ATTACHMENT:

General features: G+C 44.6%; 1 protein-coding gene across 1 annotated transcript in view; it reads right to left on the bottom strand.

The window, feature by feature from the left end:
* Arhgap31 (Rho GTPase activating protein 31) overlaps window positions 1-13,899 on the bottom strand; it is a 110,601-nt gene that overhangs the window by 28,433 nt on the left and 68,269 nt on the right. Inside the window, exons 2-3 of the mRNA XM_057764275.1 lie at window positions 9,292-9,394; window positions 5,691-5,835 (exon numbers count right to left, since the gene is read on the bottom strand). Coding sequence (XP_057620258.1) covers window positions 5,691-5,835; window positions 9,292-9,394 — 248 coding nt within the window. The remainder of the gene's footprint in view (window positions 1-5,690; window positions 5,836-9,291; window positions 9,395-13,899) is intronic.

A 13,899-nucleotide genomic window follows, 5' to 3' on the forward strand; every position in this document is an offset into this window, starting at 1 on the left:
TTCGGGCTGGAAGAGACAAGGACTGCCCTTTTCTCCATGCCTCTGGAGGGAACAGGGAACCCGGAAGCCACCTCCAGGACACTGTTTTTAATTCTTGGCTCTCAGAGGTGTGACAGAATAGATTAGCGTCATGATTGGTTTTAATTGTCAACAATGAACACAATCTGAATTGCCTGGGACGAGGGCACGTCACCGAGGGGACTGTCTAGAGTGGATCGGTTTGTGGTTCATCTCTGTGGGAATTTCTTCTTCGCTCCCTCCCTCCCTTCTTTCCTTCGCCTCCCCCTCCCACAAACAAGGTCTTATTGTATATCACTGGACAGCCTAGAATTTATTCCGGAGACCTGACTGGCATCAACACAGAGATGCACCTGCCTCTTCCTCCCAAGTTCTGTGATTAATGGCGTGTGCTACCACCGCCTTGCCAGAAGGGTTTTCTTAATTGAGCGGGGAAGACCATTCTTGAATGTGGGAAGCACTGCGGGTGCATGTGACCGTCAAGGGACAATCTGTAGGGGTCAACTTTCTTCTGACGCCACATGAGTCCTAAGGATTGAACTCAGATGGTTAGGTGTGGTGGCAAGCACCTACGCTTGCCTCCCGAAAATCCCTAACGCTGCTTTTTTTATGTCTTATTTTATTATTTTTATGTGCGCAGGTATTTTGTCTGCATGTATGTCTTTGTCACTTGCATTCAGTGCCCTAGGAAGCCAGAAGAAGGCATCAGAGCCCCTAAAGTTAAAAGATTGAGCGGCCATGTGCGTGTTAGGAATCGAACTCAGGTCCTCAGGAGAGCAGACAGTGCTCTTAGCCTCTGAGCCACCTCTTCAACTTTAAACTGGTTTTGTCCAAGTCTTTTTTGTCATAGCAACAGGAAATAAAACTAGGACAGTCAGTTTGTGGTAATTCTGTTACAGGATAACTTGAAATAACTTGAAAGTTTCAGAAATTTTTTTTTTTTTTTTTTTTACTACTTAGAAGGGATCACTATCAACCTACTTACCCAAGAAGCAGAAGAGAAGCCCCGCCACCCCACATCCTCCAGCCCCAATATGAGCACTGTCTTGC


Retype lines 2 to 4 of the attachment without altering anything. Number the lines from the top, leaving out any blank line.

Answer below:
The window, feature by feature from the left end:
* Arhgap31 (Rho GTPase activating protein 31) overlaps window positions 1-13,899 on the bottom strand; it is a 110,601-nt gene that overhangs the window by 28,433 nt on the left and 68,269 nt on the right. Inside the window, exons 2-3 of the mRNA XM_057764275.1 lie at window positions 9,292-9,394; window positions 5,691-5,835 (exon numbers count right to left, since the gene is read on the bottom strand). Coding sequence (XP_057620258.1) covers window positions 5,691-5,835; window positions 9,292-9,394 — 248 coding nt within the window. The remainder of the gene's footprint in view (window positions 1-5,690; window positions 5,836-9,291; window positions 9,395-13,899) is intronic.

A 13,899-nucleotide genomic window follows, 5' to 3' on the forward strand; every position in this document is an offset into this window, starting at 1 on the left: